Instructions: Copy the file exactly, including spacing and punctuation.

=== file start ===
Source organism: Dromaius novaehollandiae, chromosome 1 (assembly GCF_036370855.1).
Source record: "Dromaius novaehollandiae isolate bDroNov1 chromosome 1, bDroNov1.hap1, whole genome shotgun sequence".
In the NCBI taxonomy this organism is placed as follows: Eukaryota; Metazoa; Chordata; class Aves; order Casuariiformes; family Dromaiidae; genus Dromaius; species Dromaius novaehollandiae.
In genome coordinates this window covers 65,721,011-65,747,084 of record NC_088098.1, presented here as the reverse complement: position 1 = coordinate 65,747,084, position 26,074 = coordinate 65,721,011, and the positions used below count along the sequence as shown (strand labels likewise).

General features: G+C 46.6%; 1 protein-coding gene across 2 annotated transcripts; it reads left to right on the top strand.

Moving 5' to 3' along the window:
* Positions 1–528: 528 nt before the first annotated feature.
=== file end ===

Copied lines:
Source organism: Dromaius novaehollandiae, chromosome 1 (assembly GCF_036370855.1).
Source record: "Dromaius novaehollandiae isolate bDroNov1 chromosome 1, bDroNov1.hap1, whole genome shotgun sequence".
In the NCBI taxonomy this organism is placed as follows: Eukaryota; Metazoa; Chordata; class Aves; order Casuariiformes; family Dromaiidae; genus Dromaius; species Dromaius novaehollandiae.
In genome coordinates this window covers 65,721,011-65,747,084 of record NC_088098.1, presented here as the reverse complement: position 1 = coordinate 65,747,084, position 26,074 = coordinate 65,721,011, and the positions used below count along the sequence as shown (strand labels likewise).

General features: G+C 46.6%; 1 protein-coding gene across 2 annotated transcripts; it reads left to right on the top strand.

Moving 5' to 3' along the window:
* Positions 1–528: 528 nt before the first annotated feature.